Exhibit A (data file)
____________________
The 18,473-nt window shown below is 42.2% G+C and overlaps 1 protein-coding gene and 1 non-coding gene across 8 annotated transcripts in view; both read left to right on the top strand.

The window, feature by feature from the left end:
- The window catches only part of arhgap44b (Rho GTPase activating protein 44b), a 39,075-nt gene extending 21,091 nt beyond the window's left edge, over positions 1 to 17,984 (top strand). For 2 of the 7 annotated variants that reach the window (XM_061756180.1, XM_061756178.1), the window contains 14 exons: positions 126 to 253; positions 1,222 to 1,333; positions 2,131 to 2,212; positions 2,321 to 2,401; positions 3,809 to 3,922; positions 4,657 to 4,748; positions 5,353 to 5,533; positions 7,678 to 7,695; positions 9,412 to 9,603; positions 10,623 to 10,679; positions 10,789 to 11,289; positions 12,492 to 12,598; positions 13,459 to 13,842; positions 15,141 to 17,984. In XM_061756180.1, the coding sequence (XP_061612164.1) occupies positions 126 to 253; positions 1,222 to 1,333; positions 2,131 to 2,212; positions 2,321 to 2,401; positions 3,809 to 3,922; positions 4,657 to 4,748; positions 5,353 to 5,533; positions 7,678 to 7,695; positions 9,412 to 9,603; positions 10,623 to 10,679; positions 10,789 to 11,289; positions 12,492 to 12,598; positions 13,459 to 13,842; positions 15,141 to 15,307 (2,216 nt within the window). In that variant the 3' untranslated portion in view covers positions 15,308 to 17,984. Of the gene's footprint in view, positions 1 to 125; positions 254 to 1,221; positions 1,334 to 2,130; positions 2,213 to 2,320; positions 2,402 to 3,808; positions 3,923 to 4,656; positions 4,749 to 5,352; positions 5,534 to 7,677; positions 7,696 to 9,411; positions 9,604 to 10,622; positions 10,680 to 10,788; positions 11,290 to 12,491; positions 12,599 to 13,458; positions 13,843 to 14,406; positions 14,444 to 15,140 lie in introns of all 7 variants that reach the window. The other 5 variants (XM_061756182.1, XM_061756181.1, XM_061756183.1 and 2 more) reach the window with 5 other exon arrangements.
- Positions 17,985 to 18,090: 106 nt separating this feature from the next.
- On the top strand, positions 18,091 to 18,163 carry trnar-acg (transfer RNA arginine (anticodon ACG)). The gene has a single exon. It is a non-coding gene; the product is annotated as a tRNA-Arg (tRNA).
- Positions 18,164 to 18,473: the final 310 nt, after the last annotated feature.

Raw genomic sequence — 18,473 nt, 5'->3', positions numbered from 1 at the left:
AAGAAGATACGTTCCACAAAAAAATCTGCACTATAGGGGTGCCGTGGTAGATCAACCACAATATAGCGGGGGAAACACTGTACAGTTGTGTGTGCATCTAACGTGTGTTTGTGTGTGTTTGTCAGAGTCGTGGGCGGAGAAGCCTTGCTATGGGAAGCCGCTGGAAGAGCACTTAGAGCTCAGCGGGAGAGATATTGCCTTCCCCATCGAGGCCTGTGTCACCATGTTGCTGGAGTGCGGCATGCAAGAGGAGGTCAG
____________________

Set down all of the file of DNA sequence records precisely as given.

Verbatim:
The 18,473-nt window shown below is 42.2% G+C and overlaps 1 protein-coding gene and 1 non-coding gene across 8 annotated transcripts in view; both read left to right on the top strand.

The window, feature by feature from the left end:
- The window catches only part of arhgap44b (Rho GTPase activating protein 44b), a 39,075-nt gene extending 21,091 nt beyond the window's left edge, over positions 1 to 17,984 (top strand). For 2 of the 7 annotated variants that reach the window (XM_061756180.1, XM_061756178.1), the window contains 14 exons: positions 126 to 253; positions 1,222 to 1,333; positions 2,131 to 2,212; positions 2,321 to 2,401; positions 3,809 to 3,922; positions 4,657 to 4,748; positions 5,353 to 5,533; positions 7,678 to 7,695; positions 9,412 to 9,603; positions 10,623 to 10,679; positions 10,789 to 11,289; positions 12,492 to 12,598; positions 13,459 to 13,842; positions 15,141 to 17,984. In XM_061756180.1, the coding sequence (XP_061612164.1) occupies positions 126 to 253; positions 1,222 to 1,333; positions 2,131 to 2,212; positions 2,321 to 2,401; positions 3,809 to 3,922; positions 4,657 to 4,748; positions 5,353 to 5,533; positions 7,678 to 7,695; positions 9,412 to 9,603; positions 10,623 to 10,679; positions 10,789 to 11,289; positions 12,492 to 12,598; positions 13,459 to 13,842; positions 15,141 to 15,307 (2,216 nt within the window). In that variant the 3' untranslated portion in view covers positions 15,308 to 17,984. Of the gene's footprint in view, positions 1 to 125; positions 254 to 1,221; positions 1,334 to 2,130; positions 2,213 to 2,320; positions 2,402 to 3,808; positions 3,923 to 4,656; positions 4,749 to 5,352; positions 5,534 to 7,677; positions 7,696 to 9,411; positions 9,604 to 10,622; positions 10,680 to 10,788; positions 11,290 to 12,491; positions 12,599 to 13,458; positions 13,843 to 14,406; positions 14,444 to 15,140 lie in introns of all 7 variants that reach the window. The other 5 variants (XM_061756182.1, XM_061756181.1, XM_061756183.1 and 2 more) reach the window with 5 other exon arrangements.
- Positions 17,985 to 18,090: 106 nt separating this feature from the next.
- On the top strand, positions 18,091 to 18,163 carry trnar-acg (transfer RNA arginine (anticodon ACG)). The gene has a single exon. It is a non-coding gene; the product is annotated as a tRNA-Arg (tRNA).
- Positions 18,164 to 18,473: the final 310 nt, after the last annotated feature.

Raw genomic sequence — 18,473 nt, 5'->3', positions numbered from 1 at the left:
AAGAAGATACGTTCCACAAAAAAATCTGCACTATAGGGGTGCCGTGGTAGATCAACCACAATATAGCGGGGGAAACACTGTACAGTTGTGTGTGCATCTAACGTGTGTTTGTGTGTGTTTGTCAGAGTCGTGGGCGGAGAAGCCTTGCTATGGGAAGCCGCTGGAAGAGCACTTAGAGCTCAGCGGGAGAGATATTGCCTTCCCCATCGAGGCCTGTGTCACCATGTTGCTGGAGTGCGGCATGCAAGAGGAGGTCAG